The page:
The reason for this growth in the settler population despite the passing of these prior resolutions is straightforward: all of these resolutions lack a robust enforcement mechanism backed with real consequences to ensure that Israel adheres to the letter of the law, as these resolutions were adopted under Chapter VI of the UN Charter, dealing with “Pacific Settlements of Disputes” (in contrast, resolutions adopted under Chapter VII typically invest the UNSC with more robust mechanisms to enforce resolutions in order to deal with “Threats to the Peace, Breaches of the Peace, and Acts of Aggression”). If we examine operative clauses 8 and 9 of UNSC resolution 465, we notice that it merely states that the UNSC:
8. “Requests the Commission to continue to examine the situation relating to settlements in the Arab territories occupied since 1967, including Jerusalem, to investigate the reported serious depletion of natural resources, particularly the water resources, with a view to ensuring the protection of those important natural resources of the territories under occupation, and to keep under close scrutiny the implementation of the present resolution;
9. Requests the Commission to report to the Security Council before 1 September 1980, and decides to convene at the earliest possible date thereafter in order to consider the report and the full implementation of the present resolution”.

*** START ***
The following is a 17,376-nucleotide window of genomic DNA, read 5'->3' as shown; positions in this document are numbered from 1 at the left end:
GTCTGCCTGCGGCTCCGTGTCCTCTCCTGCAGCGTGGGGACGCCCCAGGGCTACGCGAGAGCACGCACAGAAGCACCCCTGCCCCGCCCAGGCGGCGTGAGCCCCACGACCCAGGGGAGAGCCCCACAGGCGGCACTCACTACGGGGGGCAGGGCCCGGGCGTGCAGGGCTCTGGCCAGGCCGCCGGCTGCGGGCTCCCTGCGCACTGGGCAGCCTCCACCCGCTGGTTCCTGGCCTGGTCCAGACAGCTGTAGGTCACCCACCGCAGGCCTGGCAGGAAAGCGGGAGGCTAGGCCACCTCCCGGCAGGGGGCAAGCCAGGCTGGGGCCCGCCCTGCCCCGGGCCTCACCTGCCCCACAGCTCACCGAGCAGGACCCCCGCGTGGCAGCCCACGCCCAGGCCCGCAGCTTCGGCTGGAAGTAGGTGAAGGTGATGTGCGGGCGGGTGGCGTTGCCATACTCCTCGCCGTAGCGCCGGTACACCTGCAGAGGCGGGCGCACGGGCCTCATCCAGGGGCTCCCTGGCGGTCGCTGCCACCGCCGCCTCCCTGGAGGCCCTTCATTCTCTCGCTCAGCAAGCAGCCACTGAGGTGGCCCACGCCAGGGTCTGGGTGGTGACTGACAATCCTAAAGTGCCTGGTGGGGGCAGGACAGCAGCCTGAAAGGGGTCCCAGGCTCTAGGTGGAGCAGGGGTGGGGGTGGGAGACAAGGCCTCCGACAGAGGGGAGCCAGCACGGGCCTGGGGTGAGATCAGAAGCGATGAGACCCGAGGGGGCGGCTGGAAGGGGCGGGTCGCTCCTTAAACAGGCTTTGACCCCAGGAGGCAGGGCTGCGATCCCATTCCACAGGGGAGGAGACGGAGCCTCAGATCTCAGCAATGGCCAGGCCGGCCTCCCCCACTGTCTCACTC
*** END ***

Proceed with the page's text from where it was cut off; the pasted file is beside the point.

These clauses are toothless, in the sense that they are devoid of any coercive power to force Israel to comply with the resolution, let alone to see the “full implementation of the present resolution”; as such, it is no surprise to see the lack of any material impact on Israel’s settlement project. Similarly, UNSC resolution 2334 was also adopted under Chapter VI of the UN charter, and as such, also lacks a coercive mechanism to fulfill its directives (in fact, the language used to enforce the resolution is again weaker than that of UNSC resolution 465). Indeed, operative clauses 11 and 12 simply state that the UNSC:
11. “Reaffirms its determination to examine practical ways and means to secure the full implementation of its relevant resolutions;
12. Requests the Secretary-General to report to the Council every three months on the implementation of the provisions of the present resolution”.
As such, given the lack of a real enforcement mechanism in UNSC resolution 2334 coupled with its weaker language relative to prior resolutions that have had no practical effect on the ground regarding the halting and dismantling of Israel’s settlement enterprise, it is a mystery why anyone would be celebrating this latest iteration.